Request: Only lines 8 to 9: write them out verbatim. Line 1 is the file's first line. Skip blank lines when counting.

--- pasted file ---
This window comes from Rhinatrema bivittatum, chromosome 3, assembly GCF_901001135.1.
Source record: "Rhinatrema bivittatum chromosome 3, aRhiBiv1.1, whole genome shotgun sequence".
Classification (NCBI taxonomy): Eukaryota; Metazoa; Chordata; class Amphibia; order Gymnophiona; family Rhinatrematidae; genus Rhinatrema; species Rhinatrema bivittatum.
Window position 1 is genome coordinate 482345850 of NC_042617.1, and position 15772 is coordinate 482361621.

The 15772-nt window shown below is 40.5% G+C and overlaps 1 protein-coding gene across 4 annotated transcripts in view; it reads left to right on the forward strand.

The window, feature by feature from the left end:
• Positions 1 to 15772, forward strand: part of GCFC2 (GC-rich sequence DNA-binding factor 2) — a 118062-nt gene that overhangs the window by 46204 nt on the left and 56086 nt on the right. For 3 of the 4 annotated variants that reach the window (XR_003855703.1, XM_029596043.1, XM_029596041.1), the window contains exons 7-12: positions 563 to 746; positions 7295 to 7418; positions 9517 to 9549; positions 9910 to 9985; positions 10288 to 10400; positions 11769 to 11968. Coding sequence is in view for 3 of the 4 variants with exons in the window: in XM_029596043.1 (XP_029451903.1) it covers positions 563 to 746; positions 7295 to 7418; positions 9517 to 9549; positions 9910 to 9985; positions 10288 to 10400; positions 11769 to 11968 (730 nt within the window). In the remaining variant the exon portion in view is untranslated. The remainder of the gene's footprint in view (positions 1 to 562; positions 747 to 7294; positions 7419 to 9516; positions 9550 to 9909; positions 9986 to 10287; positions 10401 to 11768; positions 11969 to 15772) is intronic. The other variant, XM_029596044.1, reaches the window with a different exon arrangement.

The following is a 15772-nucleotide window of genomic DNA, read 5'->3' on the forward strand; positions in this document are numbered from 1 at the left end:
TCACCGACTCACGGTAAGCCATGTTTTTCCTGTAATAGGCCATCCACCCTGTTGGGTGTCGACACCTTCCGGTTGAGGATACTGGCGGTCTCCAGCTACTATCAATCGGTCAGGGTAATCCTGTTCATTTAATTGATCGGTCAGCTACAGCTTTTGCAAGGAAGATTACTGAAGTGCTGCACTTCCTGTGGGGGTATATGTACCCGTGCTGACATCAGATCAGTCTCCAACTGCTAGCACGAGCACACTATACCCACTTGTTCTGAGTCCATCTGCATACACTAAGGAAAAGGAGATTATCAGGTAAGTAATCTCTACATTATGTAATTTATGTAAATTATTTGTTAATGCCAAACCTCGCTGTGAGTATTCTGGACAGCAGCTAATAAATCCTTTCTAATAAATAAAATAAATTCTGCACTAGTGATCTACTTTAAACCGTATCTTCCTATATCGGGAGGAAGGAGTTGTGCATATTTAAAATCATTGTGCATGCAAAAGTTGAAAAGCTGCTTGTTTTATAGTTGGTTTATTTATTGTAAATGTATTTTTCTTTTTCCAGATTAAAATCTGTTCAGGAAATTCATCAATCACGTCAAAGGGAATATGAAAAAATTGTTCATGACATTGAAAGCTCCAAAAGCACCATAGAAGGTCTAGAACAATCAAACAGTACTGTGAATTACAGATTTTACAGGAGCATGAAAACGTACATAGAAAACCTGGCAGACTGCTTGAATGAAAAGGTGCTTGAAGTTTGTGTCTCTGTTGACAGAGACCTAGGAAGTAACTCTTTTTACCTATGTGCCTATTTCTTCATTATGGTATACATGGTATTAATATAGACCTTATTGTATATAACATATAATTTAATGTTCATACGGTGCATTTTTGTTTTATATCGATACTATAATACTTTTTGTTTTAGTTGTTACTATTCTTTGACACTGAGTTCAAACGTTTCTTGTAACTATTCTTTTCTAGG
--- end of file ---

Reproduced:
The following is a 15772-nucleotide window of genomic DNA, read 5'->3' on the forward strand; positions in this document are numbered from 1 at the left end:
TCACCGACTCACGGTAAGCCATGTTTTTCCTGTAATAGGCCATCCACCCTGTTGGGTGTCGACACCTTCCGGTTGAGGATACTGGCGGTCTCCAGCTACTATCAATCGGTCAGGGTAATCCTGTTCATTTAATTGATCGGTCAGCTACAGCTTTTGCAAGGAAGATTACTGAAGTGCTGCACTTCCTGTGGGGGTATATGTACCCGTGCTGACATCAGATCAGTCTCCAACTGCTAGCACGAGCACACTATACCCACTTGTTCTGAGTCCATCTGCATACACTAAGGAAAAGGAGATTATCAGGTAAGTAATCTCTACATTATGTAATTTATGTAAATTATTTGTTAATGCCAAACCTCGCTGTGAGTATTCTGGACAGCAGCTAATAAATCCTTTCTAATAAATAAAATAAATTCTGCACTAGTGATCTACTTTAAACCGTATCTTCCTATATCGGGAGGAAGGAGTTGTGCATATTTAAAATCATTGTGCATGCAAAAGTTGAAAAGCTGCTTGTTTTATAGTTGGTTTATTTATTGTAAATGTATTTTTCTTTTTCCAGATTAAAATCTGTTCAGGAAATTCATCAATCACGTCAAAGGGAATATGAAAAAATTGTTCATGACATTGAAAGCTCCAAAAGCACCATAGAAGGTCTAGAACAATCAAACAGTACTGTGAATTACAGATTTTACAGGAGCATGAAAACGTACATAGAAAACCTGGCAGACTGCTTGAATGAAAAGGTGCTTGAAGTTTGTGTCTCTGTTGACAGAGACCTAGGAAGTAACTCTTTTTACCTATGTGCCTATTTCTTCATTATGGTATACATGGTATTAATATAGACCTTATTGTATATAACATATAATTTAATGTTCATACGGTGCATTTTTGTTTTATATCGATACTATAATACTTTTTGTTTTAGTTGTTACTATTCTTTGACACTGAGTTCAAACGTTTCTTGTAACTATTCTTTTCTAGG